Tens of thousands plead with government to reform Gender Recognition Act after report claims self-ID has been dropped
Tens of thousands of people have signed a petition calling on the government to press ahead with reform of the Gender Recognition Act (GRA) ahead of a looming announcement on the issue.
The Sunday Times has reported that equalities minister Liz Truss is poised to ditch plans to allow trans people to change the gender on their birth certificate without seeking approval from doctors — opting to largely ignore the results of a 2018 consultation that found overwhelming public support for the change.
The newspaper’s report is the latest in the series of leaks concerning GRA reform, which has faced an uncertain future and repeated delays since Truss was handed the equalities brief by Boris Johnson.
On Monday, a Government Equalities Office spokesperson confirmed to PinkNews: “The minister for women and equalities will provide the government’s response to the Gender Recognition Act this week.”
Petition calls for GRA reform to continue.
Ahead of the imminent announcement, a petition calling for the reforms to go ahead has attracted more than 64,000 signatures in just over a day.
It states: “Reform the GRA to allow transgender people to self-identify without the need for a medical diagnosis, to streamline the administrative process, and to allow non-binary identities to be legally recognised.
“The response gathered by the government showed strong support for this reform with 70 per cent in favour, but the results seem to have been ignored by policy makers.
“The current process is distressing and often humiliating for transgender people, as well as lengthy and costly making it inaccessible to many people.
“Reform is needed to improve the lives of trans people, and I don’t think the proposed measures will negatively impact existing provisions under the [Equality] Act.”
Campaigners have long called for the UK’s gender recognition laws, which are 16 years out of date and do not align with international best practice, to be modernised.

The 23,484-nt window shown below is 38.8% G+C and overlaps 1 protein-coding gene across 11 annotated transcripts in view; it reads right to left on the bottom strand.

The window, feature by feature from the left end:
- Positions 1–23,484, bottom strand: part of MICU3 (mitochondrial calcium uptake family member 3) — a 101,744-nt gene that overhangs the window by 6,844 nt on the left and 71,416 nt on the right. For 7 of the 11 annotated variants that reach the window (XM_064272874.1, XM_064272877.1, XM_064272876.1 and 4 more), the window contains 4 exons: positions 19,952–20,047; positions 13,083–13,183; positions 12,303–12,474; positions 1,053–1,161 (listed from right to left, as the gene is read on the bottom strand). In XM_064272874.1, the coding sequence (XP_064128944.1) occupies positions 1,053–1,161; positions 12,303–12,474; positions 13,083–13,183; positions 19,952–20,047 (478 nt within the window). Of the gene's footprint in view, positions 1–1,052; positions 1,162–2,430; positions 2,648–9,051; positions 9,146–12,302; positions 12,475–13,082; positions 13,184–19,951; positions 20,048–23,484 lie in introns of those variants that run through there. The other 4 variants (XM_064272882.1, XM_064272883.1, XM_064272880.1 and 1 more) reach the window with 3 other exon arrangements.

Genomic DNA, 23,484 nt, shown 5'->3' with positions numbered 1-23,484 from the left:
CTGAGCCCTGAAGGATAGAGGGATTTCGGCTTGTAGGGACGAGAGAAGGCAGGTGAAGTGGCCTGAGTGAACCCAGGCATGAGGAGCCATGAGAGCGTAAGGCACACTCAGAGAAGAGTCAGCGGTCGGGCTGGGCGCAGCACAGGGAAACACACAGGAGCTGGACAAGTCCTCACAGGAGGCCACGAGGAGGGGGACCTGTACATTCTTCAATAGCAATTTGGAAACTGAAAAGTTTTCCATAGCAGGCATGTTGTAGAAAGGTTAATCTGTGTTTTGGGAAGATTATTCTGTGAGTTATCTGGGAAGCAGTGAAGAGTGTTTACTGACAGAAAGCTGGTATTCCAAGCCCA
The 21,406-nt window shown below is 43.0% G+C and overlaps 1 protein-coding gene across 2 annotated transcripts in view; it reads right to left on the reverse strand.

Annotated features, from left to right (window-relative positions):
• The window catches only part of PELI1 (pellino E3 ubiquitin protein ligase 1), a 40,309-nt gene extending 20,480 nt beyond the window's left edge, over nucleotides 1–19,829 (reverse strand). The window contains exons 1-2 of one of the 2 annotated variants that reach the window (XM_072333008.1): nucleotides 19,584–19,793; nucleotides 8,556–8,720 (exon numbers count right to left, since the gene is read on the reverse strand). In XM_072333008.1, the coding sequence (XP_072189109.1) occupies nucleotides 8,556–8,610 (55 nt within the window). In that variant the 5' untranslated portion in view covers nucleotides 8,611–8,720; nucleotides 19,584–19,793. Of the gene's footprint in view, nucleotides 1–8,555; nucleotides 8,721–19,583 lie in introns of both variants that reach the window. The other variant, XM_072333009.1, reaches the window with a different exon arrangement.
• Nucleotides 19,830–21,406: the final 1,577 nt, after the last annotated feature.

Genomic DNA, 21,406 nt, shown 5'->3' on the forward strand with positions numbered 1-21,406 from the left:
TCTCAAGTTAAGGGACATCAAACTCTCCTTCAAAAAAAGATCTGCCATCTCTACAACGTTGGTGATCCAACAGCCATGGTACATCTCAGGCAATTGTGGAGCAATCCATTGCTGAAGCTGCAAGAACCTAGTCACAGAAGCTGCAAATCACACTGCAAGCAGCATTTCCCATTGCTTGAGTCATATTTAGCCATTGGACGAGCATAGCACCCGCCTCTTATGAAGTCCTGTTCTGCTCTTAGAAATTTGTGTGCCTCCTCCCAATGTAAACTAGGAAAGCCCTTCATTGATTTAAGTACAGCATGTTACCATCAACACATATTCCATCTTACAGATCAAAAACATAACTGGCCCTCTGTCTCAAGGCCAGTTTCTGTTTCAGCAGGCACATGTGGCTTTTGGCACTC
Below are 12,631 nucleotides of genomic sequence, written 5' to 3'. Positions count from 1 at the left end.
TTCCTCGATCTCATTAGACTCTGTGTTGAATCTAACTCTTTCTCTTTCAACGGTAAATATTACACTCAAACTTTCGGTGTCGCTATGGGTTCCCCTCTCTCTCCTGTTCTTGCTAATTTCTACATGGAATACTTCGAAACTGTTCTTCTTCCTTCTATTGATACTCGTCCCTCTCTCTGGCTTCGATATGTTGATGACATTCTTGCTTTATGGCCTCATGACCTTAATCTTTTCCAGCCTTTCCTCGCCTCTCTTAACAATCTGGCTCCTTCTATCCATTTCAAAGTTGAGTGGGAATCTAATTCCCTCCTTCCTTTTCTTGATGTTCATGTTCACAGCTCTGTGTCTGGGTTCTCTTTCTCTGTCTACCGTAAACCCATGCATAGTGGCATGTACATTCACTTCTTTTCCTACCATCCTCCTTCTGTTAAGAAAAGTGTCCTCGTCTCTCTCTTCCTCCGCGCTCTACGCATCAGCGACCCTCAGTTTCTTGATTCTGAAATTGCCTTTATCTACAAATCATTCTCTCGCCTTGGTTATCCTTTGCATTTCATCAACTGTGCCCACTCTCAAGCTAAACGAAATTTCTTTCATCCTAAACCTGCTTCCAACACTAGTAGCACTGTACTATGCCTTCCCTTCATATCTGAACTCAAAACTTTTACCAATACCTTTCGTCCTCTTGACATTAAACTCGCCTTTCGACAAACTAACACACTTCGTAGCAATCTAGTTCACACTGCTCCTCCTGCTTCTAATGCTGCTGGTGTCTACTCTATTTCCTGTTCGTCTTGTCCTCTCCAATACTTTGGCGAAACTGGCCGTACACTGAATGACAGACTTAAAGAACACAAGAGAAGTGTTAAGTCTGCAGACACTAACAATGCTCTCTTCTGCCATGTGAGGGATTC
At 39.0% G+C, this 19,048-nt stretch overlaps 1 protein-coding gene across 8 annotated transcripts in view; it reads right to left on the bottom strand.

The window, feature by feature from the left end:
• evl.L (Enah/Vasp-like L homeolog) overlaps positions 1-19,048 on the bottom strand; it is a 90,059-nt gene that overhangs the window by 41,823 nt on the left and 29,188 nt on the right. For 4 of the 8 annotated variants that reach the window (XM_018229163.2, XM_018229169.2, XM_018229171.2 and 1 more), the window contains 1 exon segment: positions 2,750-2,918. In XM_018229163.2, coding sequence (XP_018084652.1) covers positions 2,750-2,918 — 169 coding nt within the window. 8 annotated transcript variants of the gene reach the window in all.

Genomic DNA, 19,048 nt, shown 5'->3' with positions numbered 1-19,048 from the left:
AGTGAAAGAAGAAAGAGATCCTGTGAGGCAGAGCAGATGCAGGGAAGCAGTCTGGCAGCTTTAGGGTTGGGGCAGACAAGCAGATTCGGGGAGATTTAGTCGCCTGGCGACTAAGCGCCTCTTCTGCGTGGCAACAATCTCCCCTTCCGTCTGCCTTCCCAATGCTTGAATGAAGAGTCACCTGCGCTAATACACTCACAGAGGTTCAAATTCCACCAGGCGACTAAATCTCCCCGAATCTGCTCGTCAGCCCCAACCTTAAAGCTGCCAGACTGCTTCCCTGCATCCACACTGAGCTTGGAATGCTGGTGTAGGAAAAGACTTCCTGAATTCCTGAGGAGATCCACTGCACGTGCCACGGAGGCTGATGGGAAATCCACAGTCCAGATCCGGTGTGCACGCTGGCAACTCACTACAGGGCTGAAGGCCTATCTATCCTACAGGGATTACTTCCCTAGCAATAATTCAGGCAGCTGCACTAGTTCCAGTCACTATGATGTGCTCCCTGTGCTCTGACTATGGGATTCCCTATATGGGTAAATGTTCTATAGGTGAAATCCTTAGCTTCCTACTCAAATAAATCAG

The existing laws require trans people to clear a number of hurdles to change their legal gender, including the provision of “evidence of living in an acquired gender”, submission of a medical report detailing treatment they received, and payment of a £140 fee.
A large percentage of trans people do not seek a gender recognition certificate due to the bureaucratic burden, medicalised process, high cost and perceived lack of benefit. Others, such as under-18s and non-binary people, are denied access to gender recognition certificates entirely.
A gender recognition certificate is not required to update gender on ID documents such as passports or driver’s licenses, it has no connection whatsoever to access to single-sex spaces, and it’s illegal for businesses to require one to be provided as evidence of gender.
‘Trans people have waited too long for equality.’
LGBT+ charity Stonewall said in a statement on Sunday: “For years, trans communities have said the GRA is outdated. The British public overwhelmingly agreed and called for reform via consultation.
“Trade unions and doctors just this week re-affirmed their support for reform. Trans people have waited too long for equality.
“Now, if today’s report is true and the government doesn’t move forward with real GRA reform it will be a bitter blow for trans people.
“But what hasn’t changed is trans people’s legal right to access single-sex spaces in line with the gender they identify with.”
Stonewall added: “This news won’t change the fact that in a landmark ruling this week, an employment tribunal decided that Equality Act protections cover non-binary and gender fluid people.
“What also won’t change is the fact that Stonewall will continue to work with trans communities and trans-led organisations to build a world where all of us can be accepted without exception. We will get there, together.”
Trans children’s charity Mermaids said: “After articles published today, rumours are spreading about the government’s plans for the Gender Recognition Act reform.
“We are patiently awaiting a formal announcement and will continue to be optimistic for the future of trans rights in the UK.”
“Meanwhile it’s worth repeating: trans people can already self-id for passports, driving licences and yes, access to single sex spaces. That isn’t changing. Take heart.”